C++20 Ranges in Practice – Tristan Brindle – CppCon 2020
In this talk, Tristan is showing us some practical aspects of using the newly introduced ranges in C++20. His presentation is divided into three simple examples, which turned out to be quite surprising in a number of little details that the programmer has to think of during development.
The first one is all about replacing STL algorithms that operate on iterators with their
std::ranges counterparts. This is presented on
std::min_element example, where we are looking for the smallest value in the array of integers. This task is simple enough, so we can fully focus on new semantics introduces by ranges. In particular, Tristan is pointing out the potential problem of dangling iterators and how can we avoid it. Also, he explains what is a “borrowed range” and how can we enable it for custom types.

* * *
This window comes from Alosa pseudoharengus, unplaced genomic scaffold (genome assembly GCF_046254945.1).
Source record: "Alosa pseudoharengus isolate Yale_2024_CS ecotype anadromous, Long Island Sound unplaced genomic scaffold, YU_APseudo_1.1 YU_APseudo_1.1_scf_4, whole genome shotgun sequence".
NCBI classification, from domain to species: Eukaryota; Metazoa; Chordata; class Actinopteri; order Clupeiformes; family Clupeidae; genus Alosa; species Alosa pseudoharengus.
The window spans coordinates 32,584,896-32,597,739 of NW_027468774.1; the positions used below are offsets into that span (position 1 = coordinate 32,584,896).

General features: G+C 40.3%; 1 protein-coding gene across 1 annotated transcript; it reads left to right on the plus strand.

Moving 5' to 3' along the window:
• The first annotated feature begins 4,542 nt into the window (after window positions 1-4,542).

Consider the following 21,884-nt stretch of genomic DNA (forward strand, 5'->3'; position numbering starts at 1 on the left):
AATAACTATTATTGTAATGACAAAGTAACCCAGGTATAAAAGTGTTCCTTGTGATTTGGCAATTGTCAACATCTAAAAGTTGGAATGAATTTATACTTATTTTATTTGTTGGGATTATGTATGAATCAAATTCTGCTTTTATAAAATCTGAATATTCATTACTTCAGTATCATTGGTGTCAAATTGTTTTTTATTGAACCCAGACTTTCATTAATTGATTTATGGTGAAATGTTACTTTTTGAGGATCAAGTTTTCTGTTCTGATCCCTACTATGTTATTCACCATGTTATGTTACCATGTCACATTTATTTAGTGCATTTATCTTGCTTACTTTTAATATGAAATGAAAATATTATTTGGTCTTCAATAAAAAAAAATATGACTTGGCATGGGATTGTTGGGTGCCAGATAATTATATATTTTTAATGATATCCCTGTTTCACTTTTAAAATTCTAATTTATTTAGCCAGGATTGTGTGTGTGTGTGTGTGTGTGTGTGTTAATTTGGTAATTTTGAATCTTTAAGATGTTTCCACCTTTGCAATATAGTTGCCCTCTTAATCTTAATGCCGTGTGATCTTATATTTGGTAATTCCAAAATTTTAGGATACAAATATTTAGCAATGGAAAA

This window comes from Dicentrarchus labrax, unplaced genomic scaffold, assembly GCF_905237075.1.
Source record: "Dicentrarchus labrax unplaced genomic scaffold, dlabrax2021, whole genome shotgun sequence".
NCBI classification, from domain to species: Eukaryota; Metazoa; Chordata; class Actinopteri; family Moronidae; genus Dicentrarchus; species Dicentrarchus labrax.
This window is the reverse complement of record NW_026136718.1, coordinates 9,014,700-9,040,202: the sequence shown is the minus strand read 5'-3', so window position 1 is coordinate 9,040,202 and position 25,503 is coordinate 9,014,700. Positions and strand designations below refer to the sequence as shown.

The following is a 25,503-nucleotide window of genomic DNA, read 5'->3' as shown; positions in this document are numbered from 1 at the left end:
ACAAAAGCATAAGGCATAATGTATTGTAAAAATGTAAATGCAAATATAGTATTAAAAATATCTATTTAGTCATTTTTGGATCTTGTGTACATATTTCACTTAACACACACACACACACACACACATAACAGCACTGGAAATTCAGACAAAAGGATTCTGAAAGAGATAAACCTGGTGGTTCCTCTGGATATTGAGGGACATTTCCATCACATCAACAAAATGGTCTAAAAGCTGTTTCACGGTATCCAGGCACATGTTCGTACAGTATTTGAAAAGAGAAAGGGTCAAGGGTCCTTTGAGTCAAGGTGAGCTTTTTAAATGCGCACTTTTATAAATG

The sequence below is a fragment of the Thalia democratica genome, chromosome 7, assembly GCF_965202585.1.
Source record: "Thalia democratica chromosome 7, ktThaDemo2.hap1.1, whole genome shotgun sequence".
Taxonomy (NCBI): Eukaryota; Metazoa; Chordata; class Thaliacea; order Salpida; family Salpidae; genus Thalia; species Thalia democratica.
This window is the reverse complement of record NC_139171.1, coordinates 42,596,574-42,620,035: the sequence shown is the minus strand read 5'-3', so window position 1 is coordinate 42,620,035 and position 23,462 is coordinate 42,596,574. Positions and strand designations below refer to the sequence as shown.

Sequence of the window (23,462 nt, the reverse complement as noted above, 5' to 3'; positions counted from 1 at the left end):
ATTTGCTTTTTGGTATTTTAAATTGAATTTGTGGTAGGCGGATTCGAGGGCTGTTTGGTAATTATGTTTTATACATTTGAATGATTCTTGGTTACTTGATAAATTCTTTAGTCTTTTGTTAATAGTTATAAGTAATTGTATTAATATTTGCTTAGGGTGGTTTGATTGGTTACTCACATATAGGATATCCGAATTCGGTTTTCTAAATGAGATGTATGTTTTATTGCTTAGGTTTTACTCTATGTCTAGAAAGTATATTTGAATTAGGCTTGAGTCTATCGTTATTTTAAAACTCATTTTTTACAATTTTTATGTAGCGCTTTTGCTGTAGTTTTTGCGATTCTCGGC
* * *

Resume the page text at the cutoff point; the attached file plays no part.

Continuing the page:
The second example is about summing the squares of values from the
std::vector. Here we again want to replace the combination of “old” algorithms (
std::accumulate) with ranges. This turns out to be problematic because there is no range algorithm that behaves like
std::accumulate. Tristan Brindle takes this opportunity to show us how can we create such an algorithm ourselves.
The last one is really interesting – trimming the string. Here we are introduced to the concept of range adaptors and how can we combine them to form a constant “transform” utility. This example really shows how ranges can beautifully express the programmer’s intent in a lazy-evaluated context. After watching this part, I really got excited about the possibilities that ranges enable in C++20.
In this talk you will learn
- How can we replace old STL algorithms with
- What is a range view, dangling iterator and a borrowed range?
- How can we implement missing algorithms that operate on ranges?
- What are range adaptors and how can we combine them?
Selected keynote slides
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